Nathaniel Rateliff & the Night Sweats: Nathaniel Rateliff & the Night Sweats Review

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Nathaniel Rateliff & the Night Sweats: <i>Nathaniel Rateliff & the Night Sweats</i> Review

Before Nathaniel Rateliff put together his new soul band the Night Sweats, the Denver musician was regarded as a latter-day folk singer on the fringes of Mumford & Sons’ neo-roots revival. Given his music, the designation was understandable, but it was also incomplete. Rateliff’s songs on a pair of solo albums were often built around fingerpicked acoustic guitar and showcased his voice, a startling instrument given to volatile swings from a resonant murmur to massive surges of emotion. Yet there’s always been more than a little soul coursing through his songs, too.

The Night Sweats, then, isn’t a new direction for Rateliff so much as a reconnection to music he’s been singing at least since it helped him pass the hours when he worked on a Denver loading dock before becoming a full-time musician. It’s a natural sound for Rateliff, so much so that this 11-song collection found a home on Stax, the revived Memphis label that was such a big part of soul music in the 1960s and ’70s. Indeed, these tunes have a vintage air about them in the trebly guitar riffs, bright sprays of brass and punchy basslines, circling tightly around rock-solid drums.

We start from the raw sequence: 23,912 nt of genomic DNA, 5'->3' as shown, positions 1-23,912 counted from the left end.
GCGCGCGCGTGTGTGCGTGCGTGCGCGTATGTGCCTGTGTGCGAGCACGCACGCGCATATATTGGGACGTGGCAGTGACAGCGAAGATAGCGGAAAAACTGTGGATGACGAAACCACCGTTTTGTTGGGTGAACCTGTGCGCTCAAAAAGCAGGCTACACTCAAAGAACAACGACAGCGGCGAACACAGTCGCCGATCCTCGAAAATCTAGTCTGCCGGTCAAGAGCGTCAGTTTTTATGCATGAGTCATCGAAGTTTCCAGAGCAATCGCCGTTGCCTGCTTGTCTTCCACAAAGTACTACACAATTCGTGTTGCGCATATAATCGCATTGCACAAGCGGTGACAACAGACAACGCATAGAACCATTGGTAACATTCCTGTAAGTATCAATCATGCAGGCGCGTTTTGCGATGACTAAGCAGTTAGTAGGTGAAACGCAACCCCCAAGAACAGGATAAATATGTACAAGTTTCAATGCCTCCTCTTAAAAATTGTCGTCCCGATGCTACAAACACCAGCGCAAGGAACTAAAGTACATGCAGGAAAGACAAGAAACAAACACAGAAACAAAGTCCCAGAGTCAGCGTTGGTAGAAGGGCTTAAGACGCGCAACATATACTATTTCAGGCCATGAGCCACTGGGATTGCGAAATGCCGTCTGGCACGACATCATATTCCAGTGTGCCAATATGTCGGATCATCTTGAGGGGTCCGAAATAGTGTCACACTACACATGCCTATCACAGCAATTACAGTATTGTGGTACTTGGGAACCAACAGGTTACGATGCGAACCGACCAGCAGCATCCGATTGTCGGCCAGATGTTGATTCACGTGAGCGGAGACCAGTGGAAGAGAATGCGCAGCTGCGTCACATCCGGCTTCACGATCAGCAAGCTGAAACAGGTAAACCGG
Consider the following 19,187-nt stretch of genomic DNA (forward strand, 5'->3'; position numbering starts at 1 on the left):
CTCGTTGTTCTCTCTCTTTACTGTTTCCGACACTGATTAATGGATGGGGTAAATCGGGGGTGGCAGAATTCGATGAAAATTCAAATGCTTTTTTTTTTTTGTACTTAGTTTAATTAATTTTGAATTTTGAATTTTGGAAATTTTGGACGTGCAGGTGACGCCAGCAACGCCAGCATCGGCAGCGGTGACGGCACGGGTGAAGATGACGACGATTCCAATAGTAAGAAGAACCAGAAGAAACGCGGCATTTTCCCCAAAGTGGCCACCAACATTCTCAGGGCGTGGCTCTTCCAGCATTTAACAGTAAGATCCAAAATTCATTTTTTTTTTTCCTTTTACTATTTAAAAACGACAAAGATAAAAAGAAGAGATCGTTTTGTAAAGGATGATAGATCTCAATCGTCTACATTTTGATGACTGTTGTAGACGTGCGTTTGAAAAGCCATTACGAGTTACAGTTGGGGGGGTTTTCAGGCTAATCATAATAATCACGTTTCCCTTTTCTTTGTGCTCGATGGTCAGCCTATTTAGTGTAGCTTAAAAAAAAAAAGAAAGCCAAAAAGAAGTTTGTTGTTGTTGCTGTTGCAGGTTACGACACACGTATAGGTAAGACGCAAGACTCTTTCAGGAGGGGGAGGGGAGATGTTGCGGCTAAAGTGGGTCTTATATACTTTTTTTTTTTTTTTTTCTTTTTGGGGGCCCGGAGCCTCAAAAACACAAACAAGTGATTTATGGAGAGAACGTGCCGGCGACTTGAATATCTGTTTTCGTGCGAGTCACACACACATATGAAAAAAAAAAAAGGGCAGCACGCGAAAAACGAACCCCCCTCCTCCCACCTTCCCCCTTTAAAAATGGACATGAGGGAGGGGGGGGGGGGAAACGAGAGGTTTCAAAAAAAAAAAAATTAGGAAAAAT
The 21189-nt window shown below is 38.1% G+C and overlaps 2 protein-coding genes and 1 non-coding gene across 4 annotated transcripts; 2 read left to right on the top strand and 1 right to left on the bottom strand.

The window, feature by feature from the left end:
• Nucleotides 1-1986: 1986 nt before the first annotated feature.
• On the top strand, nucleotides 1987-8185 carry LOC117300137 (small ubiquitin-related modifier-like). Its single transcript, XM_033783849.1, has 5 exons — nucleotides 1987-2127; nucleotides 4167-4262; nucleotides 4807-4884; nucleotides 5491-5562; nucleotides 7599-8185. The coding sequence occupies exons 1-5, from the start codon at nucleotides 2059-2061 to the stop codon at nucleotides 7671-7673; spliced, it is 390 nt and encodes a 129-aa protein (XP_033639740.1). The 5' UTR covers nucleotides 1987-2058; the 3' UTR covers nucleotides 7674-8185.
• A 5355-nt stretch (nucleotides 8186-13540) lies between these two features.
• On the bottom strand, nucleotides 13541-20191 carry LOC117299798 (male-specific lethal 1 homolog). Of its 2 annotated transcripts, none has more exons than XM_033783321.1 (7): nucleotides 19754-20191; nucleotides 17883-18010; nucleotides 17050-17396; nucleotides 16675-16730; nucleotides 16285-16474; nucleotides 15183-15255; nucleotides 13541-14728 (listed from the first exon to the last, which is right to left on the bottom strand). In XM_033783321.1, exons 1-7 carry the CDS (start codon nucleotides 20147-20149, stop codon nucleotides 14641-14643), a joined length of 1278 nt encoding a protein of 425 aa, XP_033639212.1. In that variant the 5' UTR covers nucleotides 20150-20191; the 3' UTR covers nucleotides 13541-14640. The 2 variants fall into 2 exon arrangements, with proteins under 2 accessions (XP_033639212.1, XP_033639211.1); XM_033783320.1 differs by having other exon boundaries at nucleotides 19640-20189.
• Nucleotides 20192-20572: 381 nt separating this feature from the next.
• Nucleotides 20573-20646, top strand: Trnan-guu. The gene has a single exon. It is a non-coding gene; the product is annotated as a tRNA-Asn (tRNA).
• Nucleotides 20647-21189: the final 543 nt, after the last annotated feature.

Atop such a powerful engine, Rateliff glories in his role as soul shouter. He belts out the lyrics with sweaty abandon on opener “I Need Never Get Old” over a boogaloo guitar part and stacked layers of horns, and builds “S.O.B.” from wordless, hummed vocals and handclaps to a bluff, full-throated roar. For all the Southern soul touchstones on the album, moments like those evoke more distant shores, and another barrel-chested, blue-eyed soul missionary with electric intensity: Belfast-born Van Morrison circa Moondance or Tupelo Honey.

That same commanding presence is evident throughout, though Rateliff slows down occasionally, too, without losing any of his passion. He strikes a melancholic tone on “Wasted Time,” with waves of steel guitar that blow through like a cool breeze on a sweltering night, while slippery electric piano and the faint glimmer of comped guitar chords lend a torchy feel to “I’d Be Waiting” as Rateliff croons in the middle ground between confident suitor and wistful fantasist.

It’s that same mix, along with cast of locked-in musicians, that makes Nathaniel Rateliff & the Night Sweats such an engrossing album, and while the singer and his band are drawing on a classic form, their interpretation makes for an exciting and contemporary sound.